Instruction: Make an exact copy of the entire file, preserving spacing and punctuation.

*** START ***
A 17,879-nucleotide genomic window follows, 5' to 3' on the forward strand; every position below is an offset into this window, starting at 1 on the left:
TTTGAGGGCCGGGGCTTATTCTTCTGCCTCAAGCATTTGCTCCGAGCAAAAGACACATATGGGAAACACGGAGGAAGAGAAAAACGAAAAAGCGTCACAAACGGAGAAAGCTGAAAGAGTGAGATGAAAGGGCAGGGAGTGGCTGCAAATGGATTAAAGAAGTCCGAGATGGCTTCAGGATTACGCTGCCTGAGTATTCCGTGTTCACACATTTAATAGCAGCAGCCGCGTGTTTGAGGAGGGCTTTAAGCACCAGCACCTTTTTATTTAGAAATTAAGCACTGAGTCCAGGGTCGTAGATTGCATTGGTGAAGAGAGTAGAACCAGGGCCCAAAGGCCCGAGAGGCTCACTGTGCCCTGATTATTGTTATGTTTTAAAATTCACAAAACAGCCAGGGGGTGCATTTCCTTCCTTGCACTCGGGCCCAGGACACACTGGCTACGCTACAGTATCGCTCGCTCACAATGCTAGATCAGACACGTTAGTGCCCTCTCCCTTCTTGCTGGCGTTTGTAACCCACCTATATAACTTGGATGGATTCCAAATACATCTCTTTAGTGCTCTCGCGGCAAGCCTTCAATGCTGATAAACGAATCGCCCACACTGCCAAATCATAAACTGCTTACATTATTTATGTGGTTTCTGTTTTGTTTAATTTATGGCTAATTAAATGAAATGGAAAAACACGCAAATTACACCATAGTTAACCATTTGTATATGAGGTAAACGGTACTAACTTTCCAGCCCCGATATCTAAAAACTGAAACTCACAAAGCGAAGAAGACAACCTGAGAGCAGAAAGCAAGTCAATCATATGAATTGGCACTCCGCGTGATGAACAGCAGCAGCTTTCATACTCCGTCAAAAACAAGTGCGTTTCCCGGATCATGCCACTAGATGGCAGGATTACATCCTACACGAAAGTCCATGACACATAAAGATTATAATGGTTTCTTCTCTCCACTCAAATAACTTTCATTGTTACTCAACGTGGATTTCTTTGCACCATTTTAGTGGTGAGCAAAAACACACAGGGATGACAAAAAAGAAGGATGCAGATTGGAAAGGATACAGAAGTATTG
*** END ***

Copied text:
A 17,879-nucleotide genomic window follows, 5' to 3' on the forward strand; every position below is an offset into this window, starting at 1 on the left:
TTTGAGGGCCGGGGCTTATTCTTCTGCCTCAAGCATTTGCTCCGAGCAAAAGACACATATGGGAAACACGGAGGAAGAGAAAAACGAAAAAGCGTCACAAACGGAGAAAGCTGAAAGAGTGAGATGAAAGGGCAGGGAGTGGCTGCAAATGGATTAAAGAAGTCCGAGATGGCTTCAGGATTACGCTGCCTGAGTATTCCGTGTTCACACATTTAATAGCAGCAGCCGCGTGTTTGAGGAGGGCTTTAAGCACCAGCACCTTTTTATTTAGAAATTAAGCACTGAGTCCAGGGTCGTAGATTGCATTGGTGAAGAGAGTAGAACCAGGGCCCAAAGGCCCGAGAGGCTCACTGTGCCCTGATTATTGTTATGTTTTAAAATTCACAAAACAGCCAGGGGGTGCATTTCCTTCCTTGCACTCGGGCCCAGGACACACTGGCTACGCTACAGTATCGCTCGCTCACAATGCTAGATCAGACACGTTAGTGCCCTCTCCCTTCTTGCTGGCGTTTGTAACCCACCTATATAACTTGGATGGATTCCAAATACATCTCTTTAGTGCTCTCGCGGCAAGCCTTCAATGCTGATAAACGAATCGCCCACACTGCCAAATCATAAACTGCTTACATTATTTATGTGGTTTCTGTTTTGTTTAATTTATGGCTAATTAAATGAAATGGAAAAACACGCAAATTACACCATAGTTAACCATTTGTATATGAGGTAAACGGTACTAACTTTCCAGCCCCGATATCTAAAAACTGAAACTCACAAAGCGAAGAAGACAACCTGAGAGCAGAAAGCAAGTCAATCATATGAATTGGCACTCCGCGTGATGAACAGCAGCAGCTTTCATACTCCGTCAAAAACAAGTGCGTTTCCCGGATCATGCCACTAGATGGCAGGATTACATCCTACACGAAAGTCCATGACACATAAAGATTATAATGGTTTCTTCTCTCCACTCAAATAACTTTCATTGTTACTCAACGTGGATTTCTTTGCACCATTTTAGTGGTGAGCAAAAACACACAGGGATGACAAAAAAGAAGGATGCAGATTGGAAAGGATACAGAAGTATTG